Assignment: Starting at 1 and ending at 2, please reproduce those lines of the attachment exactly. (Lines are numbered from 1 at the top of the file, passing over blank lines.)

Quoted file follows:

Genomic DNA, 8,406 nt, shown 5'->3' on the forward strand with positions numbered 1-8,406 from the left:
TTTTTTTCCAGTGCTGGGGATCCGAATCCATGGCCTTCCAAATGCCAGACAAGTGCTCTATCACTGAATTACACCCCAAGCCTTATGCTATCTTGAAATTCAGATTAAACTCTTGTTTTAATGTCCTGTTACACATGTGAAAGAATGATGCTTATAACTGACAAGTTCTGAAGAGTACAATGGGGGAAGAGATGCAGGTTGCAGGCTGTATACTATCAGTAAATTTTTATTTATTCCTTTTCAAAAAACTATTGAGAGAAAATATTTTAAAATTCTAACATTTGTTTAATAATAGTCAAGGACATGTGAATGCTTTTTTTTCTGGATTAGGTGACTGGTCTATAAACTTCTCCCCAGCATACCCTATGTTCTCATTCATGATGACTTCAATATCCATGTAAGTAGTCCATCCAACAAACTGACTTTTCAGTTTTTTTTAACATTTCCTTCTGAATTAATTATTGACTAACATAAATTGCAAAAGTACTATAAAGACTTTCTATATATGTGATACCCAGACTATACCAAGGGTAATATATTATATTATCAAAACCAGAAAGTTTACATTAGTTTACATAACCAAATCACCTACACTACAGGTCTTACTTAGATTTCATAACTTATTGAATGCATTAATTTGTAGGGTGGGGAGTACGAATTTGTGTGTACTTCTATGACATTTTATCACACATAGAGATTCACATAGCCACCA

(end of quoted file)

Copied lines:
Genomic DNA, 8,406 nt, shown 5'->3' on the forward strand with positions numbered 1-8,406 from the left:
TTTTTTTCCAGTGCTGGGGATCCGAATCCATGGCCTTCCAAATGCCAGACAAGTGCTCTATCACTGAATTACACCCCAAGCCTTATGCTATCTTGAAATTCAGATTAAACTCTTGTTTTAATGTCCTGTTACACATGTGAAAGAATGATGCTTATAACTGACAAGTTCTGAAGAGTACAATGGGGGAAGAGATGCAGGTTGCAGGCTGTATACTATCAGTAAATTTTTATTTATTCCTTTTCAAAAAACTATTGAGAGAAAATATTTTAAAATTCTAACATTTGTTTAATAATAGTCAAGGACATGTGAATGCTTTTTTTTCTGGATTAGGTGACTGGTCTATAAACTTCTCCCCAGCATACCCTATGTTCTCATTCATGATGACTTCAATATCCATGTAAGTAGTCCATCCAACAAACTGACTTTTCAGTTTTTTTTAACATTTCCTTCTGAATTAATTATTGACTAACATAAATTGCAAAAGTACTATAAAGACTTTCTATATATGTGATACCCAGACTATACCAAGGGTAATATATTATATTATCAAAACCAGAAAGTTTACATTAGTTTACATAACCAAATCACCTACACTACAGGTCTTACTTAGATTTCATAACTTATTGAATGCATTAATTTGTAGGGTGGGGAGTACGAATTTGTGTGTACTTCTATGACATTTTATCACACATAGAGATTCACATAGCCACCA